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Unreasonable costs won't wash

By Tony Johnson - 28 Jul 2017

A recent High Court decision has proved that unreasonable costs by professionals won't wash with the Courts.

Take these scenarios:

  • A tenant or guarantor agreeing a landlord is indemnified for all its costs (including all legal costs)
  • A trustee being indemnified for all their costs from the assets of a trust
  • An unsecured creditor faced with liquidators being entitled to all their costs in priority to unsecured creditors

Then imagine the landlord, trustee or liquidator presenting a completely unreasonable fee. This could prove a nightmare for the tenants, guarantors, beneficiaries or unsecured creditors.

Thankfully all is not lost. Despite the indemnity, solicitors, trustees and liquidators' costs are subject to Court review. The right to ALL costs is always conditional on the costs being reasonable in the circumstances.

The recent High Court decision in Ranolf Trust was a salient lesson to liquidators. In that case total unsecured creditors were valued at approximately $130,000. The company in liquidation was a trustee company. As a trustee, it had an indemnity from the assets of the trust for any debts and costs.

The Court pointed out that the liquidators' principal duty was to take possession of, protect, realise and distribute the assets of the company to its creditors. The right of indemnity meant it should have been a straight forward matter for the liquidators to obtain payment from the trust to meet all the unsecured creditors' and their own costs. Instead, the liquidators incurred costs of over $500,000 and tried to claim them from the assets in the trust.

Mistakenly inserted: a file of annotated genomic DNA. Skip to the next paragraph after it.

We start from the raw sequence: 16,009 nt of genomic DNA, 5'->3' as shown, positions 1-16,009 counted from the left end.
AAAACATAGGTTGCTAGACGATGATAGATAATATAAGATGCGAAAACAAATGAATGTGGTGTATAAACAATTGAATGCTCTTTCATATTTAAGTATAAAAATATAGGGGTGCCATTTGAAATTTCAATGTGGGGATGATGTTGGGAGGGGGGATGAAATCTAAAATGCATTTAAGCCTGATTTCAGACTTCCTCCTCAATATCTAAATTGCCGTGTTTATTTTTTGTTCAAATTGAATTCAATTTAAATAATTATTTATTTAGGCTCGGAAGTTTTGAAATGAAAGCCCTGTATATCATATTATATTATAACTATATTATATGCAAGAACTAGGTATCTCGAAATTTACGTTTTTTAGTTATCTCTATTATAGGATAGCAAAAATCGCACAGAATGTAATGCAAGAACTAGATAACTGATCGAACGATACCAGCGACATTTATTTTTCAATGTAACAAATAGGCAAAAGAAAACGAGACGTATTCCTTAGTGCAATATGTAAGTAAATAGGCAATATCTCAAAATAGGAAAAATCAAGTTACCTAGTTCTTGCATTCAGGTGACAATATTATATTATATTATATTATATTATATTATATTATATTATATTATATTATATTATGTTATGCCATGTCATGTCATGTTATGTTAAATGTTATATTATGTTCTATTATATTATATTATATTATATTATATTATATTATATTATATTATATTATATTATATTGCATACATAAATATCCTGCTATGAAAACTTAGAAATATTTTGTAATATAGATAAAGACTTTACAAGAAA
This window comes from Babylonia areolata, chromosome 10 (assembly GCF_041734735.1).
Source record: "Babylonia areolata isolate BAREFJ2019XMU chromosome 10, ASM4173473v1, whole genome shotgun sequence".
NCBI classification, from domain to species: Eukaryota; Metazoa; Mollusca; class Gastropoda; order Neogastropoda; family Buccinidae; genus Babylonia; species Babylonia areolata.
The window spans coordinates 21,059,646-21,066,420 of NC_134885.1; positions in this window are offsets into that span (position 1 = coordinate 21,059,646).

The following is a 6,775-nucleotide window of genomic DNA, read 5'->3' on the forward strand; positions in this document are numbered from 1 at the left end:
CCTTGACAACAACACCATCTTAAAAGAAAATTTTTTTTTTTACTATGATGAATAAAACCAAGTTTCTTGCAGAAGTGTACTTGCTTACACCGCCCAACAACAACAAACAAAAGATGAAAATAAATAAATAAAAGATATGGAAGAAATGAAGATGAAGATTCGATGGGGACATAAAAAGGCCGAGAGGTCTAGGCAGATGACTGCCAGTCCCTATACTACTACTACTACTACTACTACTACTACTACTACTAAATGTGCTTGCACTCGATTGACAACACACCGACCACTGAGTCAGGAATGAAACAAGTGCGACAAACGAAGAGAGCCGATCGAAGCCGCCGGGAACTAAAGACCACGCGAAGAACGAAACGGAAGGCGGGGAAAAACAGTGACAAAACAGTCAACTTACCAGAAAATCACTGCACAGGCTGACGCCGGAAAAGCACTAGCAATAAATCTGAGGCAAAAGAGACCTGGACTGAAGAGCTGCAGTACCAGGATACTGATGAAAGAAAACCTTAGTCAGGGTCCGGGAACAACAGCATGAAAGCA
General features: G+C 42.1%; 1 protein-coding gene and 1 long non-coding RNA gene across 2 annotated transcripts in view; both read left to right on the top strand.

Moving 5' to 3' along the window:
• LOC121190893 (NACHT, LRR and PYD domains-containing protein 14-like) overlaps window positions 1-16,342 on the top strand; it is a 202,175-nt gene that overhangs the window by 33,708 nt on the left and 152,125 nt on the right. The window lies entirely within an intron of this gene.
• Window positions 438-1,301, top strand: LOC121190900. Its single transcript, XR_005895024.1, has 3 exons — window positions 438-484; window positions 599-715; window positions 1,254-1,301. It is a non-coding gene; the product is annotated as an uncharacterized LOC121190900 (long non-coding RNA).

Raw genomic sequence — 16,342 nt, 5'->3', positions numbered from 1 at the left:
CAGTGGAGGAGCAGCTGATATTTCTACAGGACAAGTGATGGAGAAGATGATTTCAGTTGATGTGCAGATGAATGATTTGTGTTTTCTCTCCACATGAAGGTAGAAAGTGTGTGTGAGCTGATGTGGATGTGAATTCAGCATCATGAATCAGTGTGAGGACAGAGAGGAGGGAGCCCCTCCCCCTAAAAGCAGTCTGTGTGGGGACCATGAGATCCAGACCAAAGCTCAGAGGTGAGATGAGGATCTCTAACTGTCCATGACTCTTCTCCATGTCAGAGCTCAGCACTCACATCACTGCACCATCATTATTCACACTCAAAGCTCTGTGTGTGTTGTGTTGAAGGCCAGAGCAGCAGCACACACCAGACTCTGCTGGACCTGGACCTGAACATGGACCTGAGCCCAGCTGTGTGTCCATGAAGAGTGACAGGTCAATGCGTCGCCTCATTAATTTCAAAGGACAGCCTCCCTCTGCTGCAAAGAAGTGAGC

The Court held that although the liquidators had an implied indemnity, the amount of costs still needed to be reasonable. The Court determined the amount claimed was not reasonable and awarded the liquidators costs of around $140,000 only.

In relation to legal fees, there are other ways to challenge the amount of costs. This includes a complaint to the Law Society or an application to the Court that the costs be taxed (reviewed by the Court registrar). Either way, the ability to challenge the amount of fees (even if an indemnity clause exists) provides some balance to an otherwise vulnerable position a person may be subject to where an indemnity exists.

If you wish to discuss any matters raised in this article contact Tony Johnson or Pierce Bedogni.


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